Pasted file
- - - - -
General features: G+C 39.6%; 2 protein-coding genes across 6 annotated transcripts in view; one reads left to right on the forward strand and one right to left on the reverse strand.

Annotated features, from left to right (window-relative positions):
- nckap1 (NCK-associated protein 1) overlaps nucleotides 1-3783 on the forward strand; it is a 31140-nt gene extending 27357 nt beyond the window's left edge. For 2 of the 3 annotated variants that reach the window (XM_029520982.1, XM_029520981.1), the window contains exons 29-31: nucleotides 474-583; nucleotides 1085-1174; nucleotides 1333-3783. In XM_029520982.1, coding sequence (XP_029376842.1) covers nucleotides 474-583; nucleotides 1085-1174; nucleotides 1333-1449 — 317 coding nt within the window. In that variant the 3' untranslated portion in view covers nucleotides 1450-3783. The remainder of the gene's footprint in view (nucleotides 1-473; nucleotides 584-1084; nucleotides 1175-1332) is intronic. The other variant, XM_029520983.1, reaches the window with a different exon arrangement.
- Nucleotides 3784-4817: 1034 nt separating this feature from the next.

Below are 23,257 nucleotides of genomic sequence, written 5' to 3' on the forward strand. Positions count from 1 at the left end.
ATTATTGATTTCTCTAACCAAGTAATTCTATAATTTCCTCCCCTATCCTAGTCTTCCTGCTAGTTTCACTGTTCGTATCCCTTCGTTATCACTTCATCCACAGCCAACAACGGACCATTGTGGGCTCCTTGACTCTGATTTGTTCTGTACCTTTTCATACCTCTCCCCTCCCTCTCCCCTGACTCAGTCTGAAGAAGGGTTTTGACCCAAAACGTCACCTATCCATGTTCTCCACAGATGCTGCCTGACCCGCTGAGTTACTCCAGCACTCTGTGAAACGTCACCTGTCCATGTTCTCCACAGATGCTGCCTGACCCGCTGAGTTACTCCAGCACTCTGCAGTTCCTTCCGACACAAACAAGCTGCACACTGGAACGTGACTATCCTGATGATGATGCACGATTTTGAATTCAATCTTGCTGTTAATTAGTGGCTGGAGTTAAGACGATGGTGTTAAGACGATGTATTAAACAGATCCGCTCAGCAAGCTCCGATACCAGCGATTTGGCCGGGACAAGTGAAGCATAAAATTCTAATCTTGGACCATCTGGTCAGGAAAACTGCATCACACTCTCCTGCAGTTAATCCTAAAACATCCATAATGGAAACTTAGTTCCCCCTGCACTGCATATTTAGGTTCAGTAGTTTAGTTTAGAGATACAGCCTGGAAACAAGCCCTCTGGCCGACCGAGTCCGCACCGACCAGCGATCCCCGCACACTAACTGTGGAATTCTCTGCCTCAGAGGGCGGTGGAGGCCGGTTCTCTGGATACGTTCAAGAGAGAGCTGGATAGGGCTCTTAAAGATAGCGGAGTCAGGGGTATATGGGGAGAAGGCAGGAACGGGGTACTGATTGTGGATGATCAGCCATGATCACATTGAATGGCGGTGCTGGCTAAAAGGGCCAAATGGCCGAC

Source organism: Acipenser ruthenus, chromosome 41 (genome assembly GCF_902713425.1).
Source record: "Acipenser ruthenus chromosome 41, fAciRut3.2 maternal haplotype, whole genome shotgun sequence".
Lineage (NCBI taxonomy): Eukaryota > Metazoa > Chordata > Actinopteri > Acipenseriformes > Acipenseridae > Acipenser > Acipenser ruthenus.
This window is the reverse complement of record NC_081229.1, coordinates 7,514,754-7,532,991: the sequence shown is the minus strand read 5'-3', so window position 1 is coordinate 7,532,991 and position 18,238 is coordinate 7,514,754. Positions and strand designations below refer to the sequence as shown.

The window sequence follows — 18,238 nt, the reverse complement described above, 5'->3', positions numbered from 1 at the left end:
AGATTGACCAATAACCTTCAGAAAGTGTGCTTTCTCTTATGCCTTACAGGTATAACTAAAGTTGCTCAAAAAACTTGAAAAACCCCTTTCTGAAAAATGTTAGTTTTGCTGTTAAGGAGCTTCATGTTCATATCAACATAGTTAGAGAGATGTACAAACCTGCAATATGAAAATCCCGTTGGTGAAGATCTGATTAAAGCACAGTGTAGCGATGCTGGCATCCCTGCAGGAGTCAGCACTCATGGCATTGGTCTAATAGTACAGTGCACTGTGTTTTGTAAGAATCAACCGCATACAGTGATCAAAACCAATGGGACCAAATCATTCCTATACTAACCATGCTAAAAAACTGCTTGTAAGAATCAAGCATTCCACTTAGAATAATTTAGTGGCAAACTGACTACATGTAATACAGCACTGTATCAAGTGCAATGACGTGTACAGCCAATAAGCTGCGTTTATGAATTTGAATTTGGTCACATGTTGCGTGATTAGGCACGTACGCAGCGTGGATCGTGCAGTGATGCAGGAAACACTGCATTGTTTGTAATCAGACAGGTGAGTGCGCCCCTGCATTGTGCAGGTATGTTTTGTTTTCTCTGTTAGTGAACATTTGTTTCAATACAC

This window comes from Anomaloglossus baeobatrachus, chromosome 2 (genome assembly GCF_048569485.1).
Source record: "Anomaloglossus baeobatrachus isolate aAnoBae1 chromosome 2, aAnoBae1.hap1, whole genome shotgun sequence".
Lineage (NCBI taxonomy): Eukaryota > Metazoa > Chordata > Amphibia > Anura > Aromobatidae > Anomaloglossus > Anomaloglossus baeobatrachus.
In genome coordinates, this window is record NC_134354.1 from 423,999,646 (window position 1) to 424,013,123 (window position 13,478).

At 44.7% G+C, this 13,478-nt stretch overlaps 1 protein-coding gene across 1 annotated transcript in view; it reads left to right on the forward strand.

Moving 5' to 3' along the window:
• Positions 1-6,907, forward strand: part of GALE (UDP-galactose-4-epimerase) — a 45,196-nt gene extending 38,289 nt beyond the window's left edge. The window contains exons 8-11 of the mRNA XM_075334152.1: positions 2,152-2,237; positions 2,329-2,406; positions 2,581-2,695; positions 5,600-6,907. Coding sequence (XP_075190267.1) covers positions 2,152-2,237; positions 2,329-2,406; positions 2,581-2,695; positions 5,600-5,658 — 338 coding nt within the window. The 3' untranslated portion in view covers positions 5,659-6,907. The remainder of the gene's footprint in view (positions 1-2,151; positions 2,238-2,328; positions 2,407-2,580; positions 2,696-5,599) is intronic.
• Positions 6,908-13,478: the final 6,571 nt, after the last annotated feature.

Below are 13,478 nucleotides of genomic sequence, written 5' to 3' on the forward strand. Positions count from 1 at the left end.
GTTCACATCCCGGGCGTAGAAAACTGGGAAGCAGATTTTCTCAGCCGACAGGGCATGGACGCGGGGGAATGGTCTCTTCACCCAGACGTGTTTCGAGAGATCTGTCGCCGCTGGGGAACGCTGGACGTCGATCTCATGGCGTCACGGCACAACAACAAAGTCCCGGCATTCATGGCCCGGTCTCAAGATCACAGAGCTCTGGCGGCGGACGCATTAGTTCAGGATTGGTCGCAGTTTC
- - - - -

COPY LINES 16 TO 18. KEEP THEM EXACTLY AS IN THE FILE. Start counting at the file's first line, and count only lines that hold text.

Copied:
In genome coordinates, this window is record NC_134354.1 from 423,999,646 (window position 1) to 424,013,123 (window position 13,478).

At 44.7% G+C, this 13,478-nt stretch overlaps 1 protein-coding gene across 1 annotated transcript in view; it reads left to right on the forward strand.

Moving 5' to 3' along the window: